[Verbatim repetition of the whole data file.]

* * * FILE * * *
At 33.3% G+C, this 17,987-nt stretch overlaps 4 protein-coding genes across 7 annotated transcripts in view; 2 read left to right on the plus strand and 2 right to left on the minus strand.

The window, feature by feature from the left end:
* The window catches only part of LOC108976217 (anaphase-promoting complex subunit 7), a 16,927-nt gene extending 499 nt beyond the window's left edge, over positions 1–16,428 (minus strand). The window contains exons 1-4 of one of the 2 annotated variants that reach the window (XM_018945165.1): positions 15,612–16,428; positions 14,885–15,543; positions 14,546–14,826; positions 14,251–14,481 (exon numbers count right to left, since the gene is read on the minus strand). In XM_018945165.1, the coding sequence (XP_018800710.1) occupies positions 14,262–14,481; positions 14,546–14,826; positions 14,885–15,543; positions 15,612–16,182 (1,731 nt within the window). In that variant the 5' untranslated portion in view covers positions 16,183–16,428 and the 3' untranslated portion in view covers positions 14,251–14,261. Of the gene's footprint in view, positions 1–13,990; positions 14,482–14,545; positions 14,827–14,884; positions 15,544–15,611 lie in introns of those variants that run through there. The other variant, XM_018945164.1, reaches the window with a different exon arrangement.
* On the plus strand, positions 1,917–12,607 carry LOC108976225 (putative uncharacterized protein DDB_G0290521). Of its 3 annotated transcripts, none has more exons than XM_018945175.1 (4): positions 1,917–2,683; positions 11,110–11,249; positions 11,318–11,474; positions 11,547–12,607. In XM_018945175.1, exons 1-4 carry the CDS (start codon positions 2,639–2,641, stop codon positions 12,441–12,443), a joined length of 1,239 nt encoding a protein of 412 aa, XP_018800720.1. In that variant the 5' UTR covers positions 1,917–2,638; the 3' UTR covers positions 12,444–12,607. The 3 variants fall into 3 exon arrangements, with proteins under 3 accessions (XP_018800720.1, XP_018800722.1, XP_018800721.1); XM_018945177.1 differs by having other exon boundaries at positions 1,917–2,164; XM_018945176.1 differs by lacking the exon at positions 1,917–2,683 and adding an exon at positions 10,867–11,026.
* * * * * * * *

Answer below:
At 33.3% G+C, this 17,987-nt stretch overlaps 4 protein-coding genes across 7 annotated transcripts in view; 2 read left to right on the plus strand and 2 right to left on the minus strand.

The window, feature by feature from the left end:
* The window catches only part of LOC108976217 (anaphase-promoting complex subunit 7), a 16,927-nt gene extending 499 nt beyond the window's left edge, over positions 1–16,428 (minus strand). The window contains exons 1-4 of one of the 2 annotated variants that reach the window (XM_018945165.1): positions 15,612–16,428; positions 14,885–15,543; positions 14,546–14,826; positions 14,251–14,481 (exon numbers count right to left, since the gene is read on the minus strand). In XM_018945165.1, the coding sequence (XP_018800710.1) occupies positions 14,262–14,481; positions 14,546–14,826; positions 14,885–15,543; positions 15,612–16,182 (1,731 nt within the window). In that variant the 5' untranslated portion in view covers positions 16,183–16,428 and the 3' untranslated portion in view covers positions 14,251–14,261. Of the gene's footprint in view, positions 1–13,990; positions 14,482–14,545; positions 14,827–14,884; positions 15,544–15,611 lie in introns of those variants that run through there. The other variant, XM_018945164.1, reaches the window with a different exon arrangement.
* On the plus strand, positions 1,917–12,607 carry LOC108976225 (putative uncharacterized protein DDB_G0290521). Of its 3 annotated transcripts, none has more exons than XM_018945175.1 (4): positions 1,917–2,683; positions 11,110–11,249; positions 11,318–11,474; positions 11,547–12,607. In XM_018945175.1, exons 1-4 carry the CDS (start codon positions 2,639–2,641, stop codon positions 12,441–12,443), a joined length of 1,239 nt encoding a protein of 412 aa, XP_018800720.1. In that variant the 5' UTR covers positions 1,917–2,638; the 3' UTR covers positions 12,444–12,607. The 3 variants fall into 3 exon arrangements, with proteins under 3 accessions (XP_018800720.1, XP_018800722.1, XP_018800721.1); XM_018945177.1 differs by having other exon boundaries at positions 1,917–2,164; XM_018945176.1 differs by lacking the exon at positions 1,917–2,683 and adding an exon at positions 10,867–11,026.